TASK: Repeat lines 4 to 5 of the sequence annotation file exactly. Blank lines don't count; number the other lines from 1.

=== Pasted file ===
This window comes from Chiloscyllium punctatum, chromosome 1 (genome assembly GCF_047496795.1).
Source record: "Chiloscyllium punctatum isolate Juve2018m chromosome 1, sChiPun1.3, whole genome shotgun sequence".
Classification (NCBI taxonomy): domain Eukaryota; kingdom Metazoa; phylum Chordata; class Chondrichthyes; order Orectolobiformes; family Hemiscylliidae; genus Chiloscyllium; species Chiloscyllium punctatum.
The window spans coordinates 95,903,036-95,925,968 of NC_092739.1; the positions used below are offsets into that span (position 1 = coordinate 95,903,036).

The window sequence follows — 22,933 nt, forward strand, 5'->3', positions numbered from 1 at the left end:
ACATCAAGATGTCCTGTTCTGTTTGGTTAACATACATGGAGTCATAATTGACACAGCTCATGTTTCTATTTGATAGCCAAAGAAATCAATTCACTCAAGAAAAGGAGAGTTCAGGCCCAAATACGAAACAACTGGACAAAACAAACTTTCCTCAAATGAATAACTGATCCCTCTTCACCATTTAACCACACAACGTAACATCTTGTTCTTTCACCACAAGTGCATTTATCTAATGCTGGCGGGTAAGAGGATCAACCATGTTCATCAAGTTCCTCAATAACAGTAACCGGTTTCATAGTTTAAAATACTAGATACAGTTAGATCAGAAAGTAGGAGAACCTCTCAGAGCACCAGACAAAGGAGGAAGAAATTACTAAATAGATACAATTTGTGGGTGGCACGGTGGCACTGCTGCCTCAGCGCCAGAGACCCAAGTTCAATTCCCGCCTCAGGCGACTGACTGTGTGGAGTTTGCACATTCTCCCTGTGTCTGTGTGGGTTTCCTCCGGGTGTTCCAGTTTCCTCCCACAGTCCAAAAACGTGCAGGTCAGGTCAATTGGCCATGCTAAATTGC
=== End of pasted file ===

The window spans coordinates 95,903,036-95,925,968 of NC_092739.1; the positions used below are offsets into that span (position 1 = coordinate 95,903,036).

The window sequence follows — 22,933 nt, forward strand, 5'->3', positions numbered from 1 at the left end: